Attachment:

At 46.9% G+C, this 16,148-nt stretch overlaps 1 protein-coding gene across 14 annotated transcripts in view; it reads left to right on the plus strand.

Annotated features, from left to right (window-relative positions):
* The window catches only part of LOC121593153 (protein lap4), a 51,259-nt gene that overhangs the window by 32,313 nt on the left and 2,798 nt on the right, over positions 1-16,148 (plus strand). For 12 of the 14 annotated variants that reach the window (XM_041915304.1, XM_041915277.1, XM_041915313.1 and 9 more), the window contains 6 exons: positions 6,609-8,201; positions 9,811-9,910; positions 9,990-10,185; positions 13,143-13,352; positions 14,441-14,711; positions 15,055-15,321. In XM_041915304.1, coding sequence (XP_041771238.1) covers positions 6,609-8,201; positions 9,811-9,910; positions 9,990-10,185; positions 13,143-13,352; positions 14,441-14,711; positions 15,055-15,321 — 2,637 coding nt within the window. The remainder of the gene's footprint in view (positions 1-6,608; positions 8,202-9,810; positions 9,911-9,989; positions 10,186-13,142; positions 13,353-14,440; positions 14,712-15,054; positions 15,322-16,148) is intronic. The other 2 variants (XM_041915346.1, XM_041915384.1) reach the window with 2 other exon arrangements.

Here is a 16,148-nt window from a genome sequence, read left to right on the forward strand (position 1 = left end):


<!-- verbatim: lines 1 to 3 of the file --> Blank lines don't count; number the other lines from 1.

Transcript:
At 46.9% G+C, this 16,148-nt stretch overlaps 1 protein-coding gene across 14 annotated transcripts in view; it reads left to right on the plus strand.

Annotated features, from left to right (window-relative positions):
* The window catches only part of LOC121593153 (protein lap4), a 51,259-nt gene that overhangs the window by 32,313 nt on the left and 2,798 nt on the right, over positions 1-16,148 (plus strand). For 12 of the 14 annotated variants that reach the window (XM_041915304.1, XM_041915277.1, XM_041915313.1 and 9 more), the window contains 6 exons: positions 6,609-8,201; positions 9,811-9,910; positions 9,990-10,185; positions 13,143-13,352; positions 14,441-14,711; positions 15,055-15,321. In XM_041915304.1, coding sequence (XP_041771238.1) covers positions 6,609-8,201; positions 9,811-9,910; positions 9,990-10,185; positions 13,143-13,352; positions 14,441-14,711; positions 15,055-15,321 — 2,637 coding nt within the window. The remainder of the gene's footprint in view (positions 1-6,608; positions 8,202-9,810; positions 9,911-9,989; positions 10,186-13,142; positions 13,353-14,440; positions 14,712-15,054; positions 15,322-16,148) is intronic. The other 2 variants (XM_041915346.1, XM_041915384.1) reach the window with 2 other exon arrangements.